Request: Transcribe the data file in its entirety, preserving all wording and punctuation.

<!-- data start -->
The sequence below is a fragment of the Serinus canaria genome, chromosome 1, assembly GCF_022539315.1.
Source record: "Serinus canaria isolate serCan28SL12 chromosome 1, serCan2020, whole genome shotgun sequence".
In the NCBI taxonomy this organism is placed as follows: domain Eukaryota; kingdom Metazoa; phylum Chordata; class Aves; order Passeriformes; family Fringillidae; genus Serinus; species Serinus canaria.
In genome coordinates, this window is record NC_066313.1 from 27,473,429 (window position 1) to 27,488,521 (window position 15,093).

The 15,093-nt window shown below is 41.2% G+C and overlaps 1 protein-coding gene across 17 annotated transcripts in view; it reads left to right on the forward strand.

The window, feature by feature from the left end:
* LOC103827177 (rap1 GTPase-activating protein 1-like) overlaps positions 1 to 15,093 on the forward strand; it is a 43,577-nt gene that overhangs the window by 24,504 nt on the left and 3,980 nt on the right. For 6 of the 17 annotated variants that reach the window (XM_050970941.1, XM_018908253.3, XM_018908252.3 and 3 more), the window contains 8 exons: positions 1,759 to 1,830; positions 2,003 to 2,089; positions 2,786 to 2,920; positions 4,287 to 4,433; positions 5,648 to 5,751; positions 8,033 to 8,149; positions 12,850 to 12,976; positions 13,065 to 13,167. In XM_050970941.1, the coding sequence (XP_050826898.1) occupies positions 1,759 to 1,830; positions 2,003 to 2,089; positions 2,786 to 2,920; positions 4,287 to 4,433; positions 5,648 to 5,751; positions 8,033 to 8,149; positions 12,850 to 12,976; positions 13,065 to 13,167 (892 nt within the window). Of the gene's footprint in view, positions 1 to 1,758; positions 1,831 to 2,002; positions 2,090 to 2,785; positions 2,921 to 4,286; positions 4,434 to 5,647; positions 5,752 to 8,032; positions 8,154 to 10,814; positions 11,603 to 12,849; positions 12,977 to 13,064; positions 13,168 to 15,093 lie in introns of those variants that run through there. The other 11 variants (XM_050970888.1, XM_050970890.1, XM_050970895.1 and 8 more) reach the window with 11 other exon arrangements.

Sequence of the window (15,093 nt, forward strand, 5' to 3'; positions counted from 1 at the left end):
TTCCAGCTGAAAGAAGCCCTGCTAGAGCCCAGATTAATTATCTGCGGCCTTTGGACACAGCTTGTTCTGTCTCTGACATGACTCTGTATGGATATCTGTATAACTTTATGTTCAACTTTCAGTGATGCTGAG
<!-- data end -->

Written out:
The sequence below is a fragment of the Serinus canaria genome, chromosome 1, assembly GCF_022539315.1.
Source record: "Serinus canaria isolate serCan28SL12 chromosome 1, serCan2020, whole genome shotgun sequence".
In the NCBI taxonomy this organism is placed as follows: domain Eukaryota; kingdom Metazoa; phylum Chordata; class Aves; order Passeriformes; family Fringillidae; genus Serinus; species Serinus canaria.
In genome coordinates, this window is record NC_066313.1 from 27,473,429 (window position 1) to 27,488,521 (window position 15,093).

The 15,093-nt window shown below is 41.2% G+C and overlaps 1 protein-coding gene across 17 annotated transcripts in view; it reads left to right on the forward strand.

The window, feature by feature from the left end:
* LOC103827177 (rap1 GTPase-activating protein 1-like) overlaps positions 1 to 15,093 on the forward strand; it is a 43,577-nt gene that overhangs the window by 24,504 nt on the left and 3,980 nt on the right. For 6 of the 17 annotated variants that reach the window (XM_050970941.1, XM_018908253.3, XM_018908252.3 and 3 more), the window contains 8 exons: positions 1,759 to 1,830; positions 2,003 to 2,089; positions 2,786 to 2,920; positions 4,287 to 4,433; positions 5,648 to 5,751; positions 8,033 to 8,149; positions 12,850 to 12,976; positions 13,065 to 13,167. In XM_050970941.1, the coding sequence (XP_050826898.1) occupies positions 1,759 to 1,830; positions 2,003 to 2,089; positions 2,786 to 2,920; positions 4,287 to 4,433; positions 5,648 to 5,751; positions 8,033 to 8,149; positions 12,850 to 12,976; positions 13,065 to 13,167 (892 nt within the window). Of the gene's footprint in view, positions 1 to 1,758; positions 1,831 to 2,002; positions 2,090 to 2,785; positions 2,921 to 4,286; positions 4,434 to 5,647; positions 5,752 to 8,032; positions 8,154 to 10,814; positions 11,603 to 12,849; positions 12,977 to 13,064; positions 13,168 to 15,093 lie in introns of those variants that run through there. The other 11 variants (XM_050970888.1, XM_050970890.1, XM_050970895.1 and 8 more) reach the window with 11 other exon arrangements.

Sequence of the window (15,093 nt, forward strand, 5' to 3'; positions counted from 1 at the left end):
TTCCAGCTGAAAGAAGCCCTGCTAGAGCCCAGATTAATTATCTGCGGCCTTTGGACACAGCTTGTTCTGTCTCTGACATGACTCTGTATGGATATCTGTATAACTTTATGTTCAACTTTCAGTGATGCTGAG